For Democrats, Stars and Bars
The staff has diversified since then, but Honey Fitz adorns the walls and Kennedy still holds confabs at the hotel, now run by Omni. Kennedy diehards (and you know more than a few of you delegates are) can trace JFK's life from his birthplace in Brookline (83 Beals St.) to his well-preserved dorm room at Harvard to the presidential library perched on picturesque Columbia Point in Dorchester.
"When you go to these conventions, the parties are always in a large ballroom of some hotel," observes Menino. "Those don't work. You don't get a flavor of the city."
So he and the Democratic National Committee are introducing a new twist to this year's convention: The opening-night parties will be held at neighborhood spots, such as the Curley birthplace in Jamaica Plain, the Strand Theatre in Dorchester and the L Street Bathhouse in South Boston, aka "Southie," which some in the New York state delegation mistakenly believed was a place for gay men's clandestine liaisons.
It was no accident, however, that Menino chose Doyle's for our rendezvous; many great moments in Boston history have happened in pubs. Daniel Webster declared the Green Dragon Tavern the headquarters of the American Revolution. Ronald Reagan surprised regulars at the Eire Pub in Dorchester the day after his 1983 State of the Union address. And when Brahmin Bill Weld needed to display the common touch in his gubernatorial bid, he bought a round at Foley's.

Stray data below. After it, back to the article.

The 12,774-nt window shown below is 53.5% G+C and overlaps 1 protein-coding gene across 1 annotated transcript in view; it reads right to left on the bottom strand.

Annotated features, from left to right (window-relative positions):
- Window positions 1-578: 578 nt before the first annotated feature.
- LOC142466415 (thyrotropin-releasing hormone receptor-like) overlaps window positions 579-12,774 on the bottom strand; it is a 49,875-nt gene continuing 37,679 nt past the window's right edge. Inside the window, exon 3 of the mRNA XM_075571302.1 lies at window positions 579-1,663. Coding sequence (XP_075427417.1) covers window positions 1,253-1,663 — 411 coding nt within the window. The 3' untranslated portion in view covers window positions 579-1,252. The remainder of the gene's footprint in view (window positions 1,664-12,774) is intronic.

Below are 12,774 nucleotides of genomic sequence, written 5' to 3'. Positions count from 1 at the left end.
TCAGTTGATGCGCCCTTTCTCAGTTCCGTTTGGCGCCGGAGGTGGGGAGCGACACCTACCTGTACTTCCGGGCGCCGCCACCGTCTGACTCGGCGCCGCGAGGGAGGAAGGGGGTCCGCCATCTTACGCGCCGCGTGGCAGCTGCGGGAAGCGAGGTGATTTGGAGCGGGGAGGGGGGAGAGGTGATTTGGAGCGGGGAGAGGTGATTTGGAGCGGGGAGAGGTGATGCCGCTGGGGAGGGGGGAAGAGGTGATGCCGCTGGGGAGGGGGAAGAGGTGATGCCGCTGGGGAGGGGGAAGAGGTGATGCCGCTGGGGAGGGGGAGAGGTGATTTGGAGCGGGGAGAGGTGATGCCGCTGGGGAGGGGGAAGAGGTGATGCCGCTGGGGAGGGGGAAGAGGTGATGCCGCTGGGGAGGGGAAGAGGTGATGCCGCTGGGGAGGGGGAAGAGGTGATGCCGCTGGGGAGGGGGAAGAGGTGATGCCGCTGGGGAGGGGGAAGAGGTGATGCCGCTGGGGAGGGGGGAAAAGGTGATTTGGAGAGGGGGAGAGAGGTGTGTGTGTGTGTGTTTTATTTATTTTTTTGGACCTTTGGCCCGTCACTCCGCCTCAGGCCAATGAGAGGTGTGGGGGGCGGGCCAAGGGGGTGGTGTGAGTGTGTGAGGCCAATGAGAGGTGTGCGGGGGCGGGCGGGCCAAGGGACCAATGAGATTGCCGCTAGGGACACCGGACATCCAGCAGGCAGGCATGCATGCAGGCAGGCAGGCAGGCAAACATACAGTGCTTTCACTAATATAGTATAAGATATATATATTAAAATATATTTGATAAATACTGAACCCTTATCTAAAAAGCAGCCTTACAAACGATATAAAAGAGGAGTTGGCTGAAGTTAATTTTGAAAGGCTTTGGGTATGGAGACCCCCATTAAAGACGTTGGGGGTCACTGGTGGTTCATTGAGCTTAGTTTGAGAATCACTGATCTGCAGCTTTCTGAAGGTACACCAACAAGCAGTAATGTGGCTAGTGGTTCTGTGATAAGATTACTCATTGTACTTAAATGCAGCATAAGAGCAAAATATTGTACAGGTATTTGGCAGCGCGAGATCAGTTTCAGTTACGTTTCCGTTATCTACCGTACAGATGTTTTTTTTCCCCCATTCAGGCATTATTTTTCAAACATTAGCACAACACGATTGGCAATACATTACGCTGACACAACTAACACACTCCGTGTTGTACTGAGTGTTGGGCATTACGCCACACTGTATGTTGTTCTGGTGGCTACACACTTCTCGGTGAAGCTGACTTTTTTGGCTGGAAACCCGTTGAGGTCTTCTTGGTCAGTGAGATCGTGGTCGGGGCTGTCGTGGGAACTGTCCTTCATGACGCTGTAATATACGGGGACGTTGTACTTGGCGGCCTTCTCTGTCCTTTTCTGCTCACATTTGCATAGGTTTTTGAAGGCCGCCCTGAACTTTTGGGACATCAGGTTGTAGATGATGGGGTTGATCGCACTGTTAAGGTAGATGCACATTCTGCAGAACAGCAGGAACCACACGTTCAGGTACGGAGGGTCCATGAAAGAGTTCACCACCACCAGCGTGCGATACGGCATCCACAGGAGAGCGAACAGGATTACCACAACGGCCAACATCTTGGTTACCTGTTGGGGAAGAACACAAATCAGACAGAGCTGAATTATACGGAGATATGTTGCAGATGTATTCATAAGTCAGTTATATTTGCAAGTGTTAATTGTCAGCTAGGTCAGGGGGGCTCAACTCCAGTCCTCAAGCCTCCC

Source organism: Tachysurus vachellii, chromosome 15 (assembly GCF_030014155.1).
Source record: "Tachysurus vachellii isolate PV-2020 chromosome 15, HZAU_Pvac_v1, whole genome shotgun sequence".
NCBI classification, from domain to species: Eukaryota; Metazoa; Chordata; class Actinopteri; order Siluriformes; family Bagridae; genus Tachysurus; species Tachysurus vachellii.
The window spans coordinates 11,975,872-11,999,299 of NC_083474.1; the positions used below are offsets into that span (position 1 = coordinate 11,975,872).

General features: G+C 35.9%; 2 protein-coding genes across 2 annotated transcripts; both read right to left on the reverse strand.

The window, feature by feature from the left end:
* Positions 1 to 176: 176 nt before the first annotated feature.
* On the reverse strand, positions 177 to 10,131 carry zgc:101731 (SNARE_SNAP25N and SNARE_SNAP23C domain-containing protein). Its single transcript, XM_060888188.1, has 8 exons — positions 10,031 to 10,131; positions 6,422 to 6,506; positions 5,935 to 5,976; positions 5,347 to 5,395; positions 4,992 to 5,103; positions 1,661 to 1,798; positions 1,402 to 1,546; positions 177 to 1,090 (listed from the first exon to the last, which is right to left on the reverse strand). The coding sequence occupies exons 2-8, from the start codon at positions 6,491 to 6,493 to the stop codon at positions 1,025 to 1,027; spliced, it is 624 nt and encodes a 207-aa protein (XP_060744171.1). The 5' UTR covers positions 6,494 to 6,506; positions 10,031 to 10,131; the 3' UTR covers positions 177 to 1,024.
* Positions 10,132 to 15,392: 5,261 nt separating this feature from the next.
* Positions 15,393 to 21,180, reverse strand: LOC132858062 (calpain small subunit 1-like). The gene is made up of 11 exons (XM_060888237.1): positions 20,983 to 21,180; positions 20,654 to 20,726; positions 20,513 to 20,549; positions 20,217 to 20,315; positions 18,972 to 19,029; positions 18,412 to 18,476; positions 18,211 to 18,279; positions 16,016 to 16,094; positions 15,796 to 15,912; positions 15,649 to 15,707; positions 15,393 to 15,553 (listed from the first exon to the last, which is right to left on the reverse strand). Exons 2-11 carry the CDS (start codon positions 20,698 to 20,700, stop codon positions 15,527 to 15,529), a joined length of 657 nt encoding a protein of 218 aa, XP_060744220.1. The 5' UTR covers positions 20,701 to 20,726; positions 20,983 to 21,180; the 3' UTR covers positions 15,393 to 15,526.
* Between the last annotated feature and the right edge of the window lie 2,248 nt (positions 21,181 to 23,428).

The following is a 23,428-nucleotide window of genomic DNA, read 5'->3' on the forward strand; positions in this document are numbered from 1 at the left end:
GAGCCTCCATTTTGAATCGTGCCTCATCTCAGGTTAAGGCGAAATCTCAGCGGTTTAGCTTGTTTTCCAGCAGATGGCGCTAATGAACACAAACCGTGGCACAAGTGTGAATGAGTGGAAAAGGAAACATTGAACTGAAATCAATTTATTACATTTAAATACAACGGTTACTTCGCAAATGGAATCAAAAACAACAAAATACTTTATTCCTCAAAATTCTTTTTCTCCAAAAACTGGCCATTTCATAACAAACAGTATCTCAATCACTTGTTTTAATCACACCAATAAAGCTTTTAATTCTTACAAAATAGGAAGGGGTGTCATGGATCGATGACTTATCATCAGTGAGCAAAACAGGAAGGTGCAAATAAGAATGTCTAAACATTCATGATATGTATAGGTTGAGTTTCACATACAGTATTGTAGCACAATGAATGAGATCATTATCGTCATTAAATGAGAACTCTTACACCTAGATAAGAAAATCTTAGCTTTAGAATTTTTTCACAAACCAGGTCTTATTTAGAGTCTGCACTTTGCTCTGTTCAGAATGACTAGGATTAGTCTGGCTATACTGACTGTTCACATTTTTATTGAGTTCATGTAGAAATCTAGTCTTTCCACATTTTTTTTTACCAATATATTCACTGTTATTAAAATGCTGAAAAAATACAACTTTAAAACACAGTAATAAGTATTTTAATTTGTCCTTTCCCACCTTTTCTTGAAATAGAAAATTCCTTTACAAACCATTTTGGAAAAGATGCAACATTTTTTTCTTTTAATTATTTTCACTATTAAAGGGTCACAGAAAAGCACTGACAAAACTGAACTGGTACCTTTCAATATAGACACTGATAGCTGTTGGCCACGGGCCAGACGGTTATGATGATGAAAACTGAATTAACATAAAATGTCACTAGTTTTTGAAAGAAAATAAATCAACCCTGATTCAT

Judging from what I've seen at past political conventions, a few delegates may aim to make some of their own history in Boston's bars.
Faneuil Hall and Beyond
For the thousands coming to plot the overthrow of George W. Bush, the trip to the site of the Tea Party rebellion represents a pilgrimage to hallowed ground. Massachusetts has spawned four presidents and numerous wannabes, including Dukakis and fellow Greek Paul Tsongas.
Though teeming with tourists, Faneuil Hall (State Street, bounded by Commercial, Clinton, Congress and Chatham streets) is a worthy starting place for political junkies. JFK closed his 1960 campaign here and his younger brother rescued his 1994 campaign in the same hall.
The senator still recalls the zinger he delivered to a stunned Mitt Romney: "Turn out the lights, Mitt, this race is all over." Kennedy will return to the grand hall during the convention to host a health care forum.
History aside, Faneuil Hall remains a good spot to nosh or take in a street performance by the myriad musicians, jesters and jugglers who make up with humor what they lack in talent. Unlike the food courts that populate suburban malls, this downtown emporium offers unique dining, from clam chowder (chowdah, please) to Malaysian to pastries at the Kilvert & Forbes bakery Kerry co-founded.
While in the vicinity, be sure to pose on the bench with the bronze likeness of Mayor James Michael Curley (Union Park, North Street), look up at the hideous concrete slab of City Hall (Congress Street) and across the street to the more aesthetically appealing New England Holocaust Memorial (Carmen Park, Congress Street). Then slip down one of the last remaining cobblestone streets in the city, past the Union Oyster House (41 Union St.) to the Green Dragon (11 Marshall St.). Webster plotted the American Revolution in the tavern, but you'll want to devise a strategy for attacking the $14 lobster dinner special.
© 2004 The Washington Post Company